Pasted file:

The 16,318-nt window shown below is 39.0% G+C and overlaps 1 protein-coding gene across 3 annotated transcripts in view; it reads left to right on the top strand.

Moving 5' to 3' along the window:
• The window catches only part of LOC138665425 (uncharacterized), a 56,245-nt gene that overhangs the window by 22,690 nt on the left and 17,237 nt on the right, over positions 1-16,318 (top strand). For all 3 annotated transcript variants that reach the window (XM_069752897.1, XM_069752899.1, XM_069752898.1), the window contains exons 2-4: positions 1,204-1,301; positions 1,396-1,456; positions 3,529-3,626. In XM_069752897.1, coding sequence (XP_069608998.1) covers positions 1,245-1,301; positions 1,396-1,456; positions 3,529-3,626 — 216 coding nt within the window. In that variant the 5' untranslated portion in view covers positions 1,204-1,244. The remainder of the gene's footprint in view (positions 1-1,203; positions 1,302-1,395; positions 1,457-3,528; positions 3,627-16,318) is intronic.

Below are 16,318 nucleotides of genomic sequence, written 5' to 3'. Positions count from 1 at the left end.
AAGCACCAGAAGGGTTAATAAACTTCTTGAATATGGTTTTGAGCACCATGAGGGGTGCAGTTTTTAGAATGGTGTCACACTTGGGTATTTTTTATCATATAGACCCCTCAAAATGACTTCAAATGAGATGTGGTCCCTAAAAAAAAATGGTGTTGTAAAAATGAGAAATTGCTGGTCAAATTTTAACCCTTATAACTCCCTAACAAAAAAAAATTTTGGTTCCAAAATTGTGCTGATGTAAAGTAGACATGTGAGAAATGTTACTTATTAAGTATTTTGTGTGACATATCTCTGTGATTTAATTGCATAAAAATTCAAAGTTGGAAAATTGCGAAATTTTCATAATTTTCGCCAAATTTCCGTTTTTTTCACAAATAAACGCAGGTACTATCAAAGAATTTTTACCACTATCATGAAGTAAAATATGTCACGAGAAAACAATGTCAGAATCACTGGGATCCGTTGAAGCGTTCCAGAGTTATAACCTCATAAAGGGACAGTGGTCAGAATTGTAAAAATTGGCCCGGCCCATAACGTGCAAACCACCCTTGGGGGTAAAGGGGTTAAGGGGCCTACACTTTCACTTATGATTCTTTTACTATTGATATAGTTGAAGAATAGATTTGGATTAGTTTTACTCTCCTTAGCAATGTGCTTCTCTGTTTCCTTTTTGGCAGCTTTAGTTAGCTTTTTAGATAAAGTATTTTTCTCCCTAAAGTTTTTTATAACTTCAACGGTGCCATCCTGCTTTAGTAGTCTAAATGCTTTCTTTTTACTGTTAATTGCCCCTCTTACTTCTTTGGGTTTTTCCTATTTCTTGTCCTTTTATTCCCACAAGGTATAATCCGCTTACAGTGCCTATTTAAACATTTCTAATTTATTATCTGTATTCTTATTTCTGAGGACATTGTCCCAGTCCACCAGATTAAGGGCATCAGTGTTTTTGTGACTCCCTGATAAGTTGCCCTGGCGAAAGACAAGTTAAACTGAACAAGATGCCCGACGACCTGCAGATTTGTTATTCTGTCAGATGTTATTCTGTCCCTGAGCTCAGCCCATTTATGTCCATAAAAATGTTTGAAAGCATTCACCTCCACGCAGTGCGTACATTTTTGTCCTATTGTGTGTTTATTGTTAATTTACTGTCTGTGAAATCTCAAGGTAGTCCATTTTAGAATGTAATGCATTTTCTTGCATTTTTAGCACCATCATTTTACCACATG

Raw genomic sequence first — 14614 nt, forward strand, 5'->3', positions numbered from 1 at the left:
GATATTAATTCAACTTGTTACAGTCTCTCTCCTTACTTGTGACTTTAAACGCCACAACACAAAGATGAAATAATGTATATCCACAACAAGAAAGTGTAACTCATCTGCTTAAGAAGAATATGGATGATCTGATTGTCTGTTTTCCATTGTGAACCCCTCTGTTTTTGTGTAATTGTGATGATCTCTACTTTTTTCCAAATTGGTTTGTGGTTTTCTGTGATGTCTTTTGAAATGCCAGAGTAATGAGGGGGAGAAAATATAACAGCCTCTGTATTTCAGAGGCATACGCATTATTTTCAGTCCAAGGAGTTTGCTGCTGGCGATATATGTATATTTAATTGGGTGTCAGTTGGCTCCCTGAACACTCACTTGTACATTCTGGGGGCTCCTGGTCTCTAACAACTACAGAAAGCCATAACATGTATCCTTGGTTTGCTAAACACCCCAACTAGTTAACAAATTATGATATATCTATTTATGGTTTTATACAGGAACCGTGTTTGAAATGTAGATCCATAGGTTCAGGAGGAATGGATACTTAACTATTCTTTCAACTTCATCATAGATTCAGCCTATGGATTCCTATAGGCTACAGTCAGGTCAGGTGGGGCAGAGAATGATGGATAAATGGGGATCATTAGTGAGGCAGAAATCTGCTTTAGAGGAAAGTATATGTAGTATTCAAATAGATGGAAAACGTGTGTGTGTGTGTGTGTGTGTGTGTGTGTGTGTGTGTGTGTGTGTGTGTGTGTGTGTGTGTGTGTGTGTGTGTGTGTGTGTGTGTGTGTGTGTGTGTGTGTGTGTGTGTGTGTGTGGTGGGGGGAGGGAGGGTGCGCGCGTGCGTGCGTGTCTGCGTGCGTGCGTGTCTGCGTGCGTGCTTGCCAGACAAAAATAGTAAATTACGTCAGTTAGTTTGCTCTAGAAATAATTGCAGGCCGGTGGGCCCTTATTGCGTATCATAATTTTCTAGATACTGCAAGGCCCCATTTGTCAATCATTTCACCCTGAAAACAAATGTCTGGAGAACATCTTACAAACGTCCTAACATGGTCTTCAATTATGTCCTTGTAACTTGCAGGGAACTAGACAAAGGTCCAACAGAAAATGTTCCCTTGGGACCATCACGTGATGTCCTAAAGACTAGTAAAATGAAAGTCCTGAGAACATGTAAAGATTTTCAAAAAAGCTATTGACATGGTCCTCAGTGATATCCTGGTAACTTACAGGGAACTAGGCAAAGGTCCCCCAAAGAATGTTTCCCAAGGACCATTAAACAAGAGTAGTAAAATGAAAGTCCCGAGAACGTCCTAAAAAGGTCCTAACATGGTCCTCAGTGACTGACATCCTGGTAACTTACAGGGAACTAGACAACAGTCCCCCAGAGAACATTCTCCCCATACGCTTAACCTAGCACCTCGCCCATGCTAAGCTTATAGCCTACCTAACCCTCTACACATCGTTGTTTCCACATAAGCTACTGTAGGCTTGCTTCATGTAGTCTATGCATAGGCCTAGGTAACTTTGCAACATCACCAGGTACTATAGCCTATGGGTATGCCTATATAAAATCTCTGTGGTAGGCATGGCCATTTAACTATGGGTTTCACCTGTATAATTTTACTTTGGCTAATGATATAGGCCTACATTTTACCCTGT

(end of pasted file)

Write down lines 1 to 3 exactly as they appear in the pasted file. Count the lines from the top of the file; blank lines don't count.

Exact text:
The 16,318-nt window shown below is 39.0% G+C and overlaps 1 protein-coding gene across 3 annotated transcripts in view; it reads left to right on the top strand.

Moving 5' to 3' along the window:
• The window catches only part of LOC138665425 (uncharacterized), a 56,245-nt gene that overhangs the window by 22,690 nt on the left and 17,237 nt on the right, over positions 1-16,318 (top strand). For all 3 annotated transcript variants that reach the window (XM_069752897.1, XM_069752899.1, XM_069752898.1), the window contains exons 2-4: positions 1,204-1,301; positions 1,396-1,456; positions 3,529-3,626. In XM_069752897.1, coding sequence (XP_069608998.1) covers positions 1,245-1,301; positions 1,396-1,456; positions 3,529-3,626 — 216 coding nt within the window. In that variant the 5' untranslated portion in view covers positions 1,204-1,244. The remainder of the gene's footprint in view (positions 1-1,203; positions 1,302-1,395; positions 1,457-3,528; positions 3,627-16,318) is intronic.